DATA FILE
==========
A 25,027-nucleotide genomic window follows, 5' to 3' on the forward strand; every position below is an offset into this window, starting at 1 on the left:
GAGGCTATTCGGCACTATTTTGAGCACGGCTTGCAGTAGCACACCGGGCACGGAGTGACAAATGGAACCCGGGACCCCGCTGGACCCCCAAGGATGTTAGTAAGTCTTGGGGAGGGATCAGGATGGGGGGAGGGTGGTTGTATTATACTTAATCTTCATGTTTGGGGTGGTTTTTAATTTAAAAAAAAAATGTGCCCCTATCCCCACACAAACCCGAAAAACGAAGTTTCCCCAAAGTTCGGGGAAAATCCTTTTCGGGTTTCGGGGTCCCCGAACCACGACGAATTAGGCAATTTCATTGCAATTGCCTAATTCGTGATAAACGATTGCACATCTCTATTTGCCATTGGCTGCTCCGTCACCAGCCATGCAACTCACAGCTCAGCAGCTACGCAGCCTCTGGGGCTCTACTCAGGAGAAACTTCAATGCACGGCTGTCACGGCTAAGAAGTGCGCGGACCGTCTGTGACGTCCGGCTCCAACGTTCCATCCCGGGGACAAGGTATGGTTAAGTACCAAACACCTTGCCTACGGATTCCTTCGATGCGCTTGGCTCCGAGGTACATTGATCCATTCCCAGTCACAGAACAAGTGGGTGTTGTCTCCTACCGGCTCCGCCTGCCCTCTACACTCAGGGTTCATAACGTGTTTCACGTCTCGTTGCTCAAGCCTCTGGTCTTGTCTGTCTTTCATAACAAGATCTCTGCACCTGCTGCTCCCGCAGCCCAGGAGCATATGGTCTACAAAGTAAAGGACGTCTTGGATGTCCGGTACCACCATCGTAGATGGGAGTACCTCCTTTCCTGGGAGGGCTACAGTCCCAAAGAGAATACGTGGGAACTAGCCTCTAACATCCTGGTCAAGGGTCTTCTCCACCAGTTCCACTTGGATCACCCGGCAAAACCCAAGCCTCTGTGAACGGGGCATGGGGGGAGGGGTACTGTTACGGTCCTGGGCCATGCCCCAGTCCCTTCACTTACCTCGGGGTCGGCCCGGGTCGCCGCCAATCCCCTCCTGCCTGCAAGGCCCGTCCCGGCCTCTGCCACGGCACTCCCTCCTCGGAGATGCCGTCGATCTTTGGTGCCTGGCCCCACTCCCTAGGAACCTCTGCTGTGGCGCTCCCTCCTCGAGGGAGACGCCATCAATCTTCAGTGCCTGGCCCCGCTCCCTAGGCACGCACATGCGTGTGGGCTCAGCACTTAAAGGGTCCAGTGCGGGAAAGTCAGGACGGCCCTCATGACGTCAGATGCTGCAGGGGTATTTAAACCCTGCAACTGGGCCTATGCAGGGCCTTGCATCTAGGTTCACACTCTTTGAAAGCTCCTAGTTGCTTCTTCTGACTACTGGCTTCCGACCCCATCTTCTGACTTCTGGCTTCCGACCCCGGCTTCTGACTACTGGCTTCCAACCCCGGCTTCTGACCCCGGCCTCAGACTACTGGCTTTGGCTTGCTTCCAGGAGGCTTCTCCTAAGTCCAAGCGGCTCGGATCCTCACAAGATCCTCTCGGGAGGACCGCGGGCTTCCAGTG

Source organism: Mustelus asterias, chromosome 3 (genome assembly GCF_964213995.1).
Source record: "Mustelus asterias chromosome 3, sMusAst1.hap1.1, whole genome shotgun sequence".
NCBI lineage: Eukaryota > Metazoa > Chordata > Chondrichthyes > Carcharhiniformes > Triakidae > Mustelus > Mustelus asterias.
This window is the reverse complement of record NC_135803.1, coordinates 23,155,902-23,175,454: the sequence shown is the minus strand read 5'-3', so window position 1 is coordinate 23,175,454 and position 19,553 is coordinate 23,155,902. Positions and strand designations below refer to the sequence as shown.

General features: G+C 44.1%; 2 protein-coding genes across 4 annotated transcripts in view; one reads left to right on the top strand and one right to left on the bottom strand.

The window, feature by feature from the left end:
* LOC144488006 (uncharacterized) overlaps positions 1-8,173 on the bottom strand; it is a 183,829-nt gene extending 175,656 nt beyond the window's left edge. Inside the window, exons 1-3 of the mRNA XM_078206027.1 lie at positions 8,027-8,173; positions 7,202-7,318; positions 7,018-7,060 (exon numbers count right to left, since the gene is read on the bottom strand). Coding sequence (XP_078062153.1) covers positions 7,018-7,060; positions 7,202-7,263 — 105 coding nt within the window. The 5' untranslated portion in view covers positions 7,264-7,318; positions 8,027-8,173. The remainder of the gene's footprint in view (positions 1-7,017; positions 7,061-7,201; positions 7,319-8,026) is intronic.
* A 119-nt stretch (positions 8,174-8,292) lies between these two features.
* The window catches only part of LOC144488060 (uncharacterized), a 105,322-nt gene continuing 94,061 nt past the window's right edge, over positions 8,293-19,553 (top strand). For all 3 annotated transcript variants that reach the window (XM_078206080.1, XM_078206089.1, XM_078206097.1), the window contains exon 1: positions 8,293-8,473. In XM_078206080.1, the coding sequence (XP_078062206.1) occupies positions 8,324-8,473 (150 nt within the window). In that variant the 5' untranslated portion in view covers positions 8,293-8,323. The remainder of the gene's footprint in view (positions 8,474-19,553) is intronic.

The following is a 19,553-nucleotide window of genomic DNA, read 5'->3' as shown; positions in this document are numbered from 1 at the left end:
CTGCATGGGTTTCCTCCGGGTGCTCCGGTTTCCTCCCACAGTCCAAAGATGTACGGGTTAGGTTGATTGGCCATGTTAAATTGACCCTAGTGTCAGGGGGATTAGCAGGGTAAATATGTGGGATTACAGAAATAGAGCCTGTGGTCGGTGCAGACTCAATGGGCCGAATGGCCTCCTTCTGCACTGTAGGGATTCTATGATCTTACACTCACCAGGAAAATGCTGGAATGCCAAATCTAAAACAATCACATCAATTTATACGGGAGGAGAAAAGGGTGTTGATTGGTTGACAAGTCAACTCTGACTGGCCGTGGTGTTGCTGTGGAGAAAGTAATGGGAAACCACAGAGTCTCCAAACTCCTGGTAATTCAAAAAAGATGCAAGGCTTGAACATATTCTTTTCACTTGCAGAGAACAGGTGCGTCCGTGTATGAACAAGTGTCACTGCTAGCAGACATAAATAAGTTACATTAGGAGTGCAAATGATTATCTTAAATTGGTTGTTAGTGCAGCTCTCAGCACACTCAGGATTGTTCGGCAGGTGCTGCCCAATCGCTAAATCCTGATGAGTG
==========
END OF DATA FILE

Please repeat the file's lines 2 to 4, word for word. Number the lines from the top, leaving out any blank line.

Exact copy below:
GAGGCTATTCGGCACTATTTTGAGCACGGCTTGCAGTAGCACACCGGGCACGGAGTGACAAATGGAACCCGGGACCCCGCTGGACCCCCAAGGATGTTAGTAAGTCTTGGGGAGGGATCAGGATGGGGGGAGGGTGGTTGTATTATACTTAATCTTCATGTTTGGGGTGGTTTTTAATTTAAAAAAAAAATGTGCCCCTATCCCCACACAAACCCGAAAAACGAAGTTTCCCCAAAGTTCGGGGAAAATCCTTTTCGGGTTTCGGGGTCCCCGAACCACGACGAATTAGGCAATTTCATTGCAATTGCCTAATTCGTGATAAACGATTGCACATCTCTATTTGCCATTGGCTGCTCCGTCACCAGCCATGCAACTCACAGCTCAGCAGCTACGCAGCCTCTGGGGCTCTACTCAGGAGAAACTTCAATGCACGGCTGTCACGGCTAAGAAGTGCGCGGACCGTCTGTGACGTCCGGCTCCAACGTTCCATCCCGGGGACAAGGTATGGTTAAGTACCAAACACCTTGCCTACGGATTCCTTCGATGCGCTTGGCTCCGAGGTACATTGATCCATTCCCAGTCACAGAACAAGTGGGTGTTGTCTCCTACCGGCTCCGCCTGCCCTCTACACTCAGGGTTCATAACGTGTTTCACGTCTCGTTGCTCAAGCCTCTGGTCTTGTCTGTCTTTCATAACAAGATCTCTGCACCTGCTGCTCCCGCAGCCCAGGAGCATATGGTCTACAAAGTAAAGGACGTCTTGGATGTCCGGTACCACCATCGTAGATGGGAGTACCTCCTTTCCTGGGAGGGCTACAGTCCCAAAGAGAATACGTGGGAACTAGCCTCTAACATCCTGGTCAAGGGTCTTCTCCACCAGTTCCACTTGGATCACCCGGCAAAACCCAAGCCTCTGTGAACGGGGCATGGGGGGAGGGGTACTGTTACGGTCCTGGGCCATGCCCCAGTCCCTTCACTTACCTCGGGGTCGGCCCGGGTCGCCGCCAATCCCCTCCTGCCTGCAAGGCCCGTCCCGGCCTCTGCCACGGCACTCCCTCCTCGGAGATGCCGTCGATCTTTGGTGCCTGGCCCCACTCCCTAGGAACCTCTGCTGTGGCGCTCCCTCCTCGAGGGAGACGCCATCAATCTTCAGTGCCTGGCCCCGCTCCCTAGGCACGCACATGCGTGTGGGCTCAGCACTTAAAGGGTCCAGTGCGGGAAAGTCAGGACGGCCCTCATGACGTCAGATGCTGCAGGGGTATTTAAACCCTGCAACTGGGCCTATGCAGGGCCTTGCATCTAGGTTCACACTCTTTGAAAGCTCCTAGTTGCTTCTTCTGACTACTGGCTTCCGACCCCATCTTCTGACTTCTGGCTTCCGACCCCGGCTTCTGACTACTGGCTTCCAACCCCGGCTTCTGACCCCGGCCTCAGACTACTGGCTTTGGCTTGCTTCCAGGAGGCTTCTCCTAAGTCCAAGCGGCTCGGATCCTCACAAGATCCTCTCGGGAGGACCGCGGGCTTCCAGTG

Source organism: Mustelus asterias, chromosome 3 (genome assembly GCF_964213995.1).
Source record: "Mustelus asterias chromosome 3, sMusAst1.hap1.1, whole genome shotgun sequence".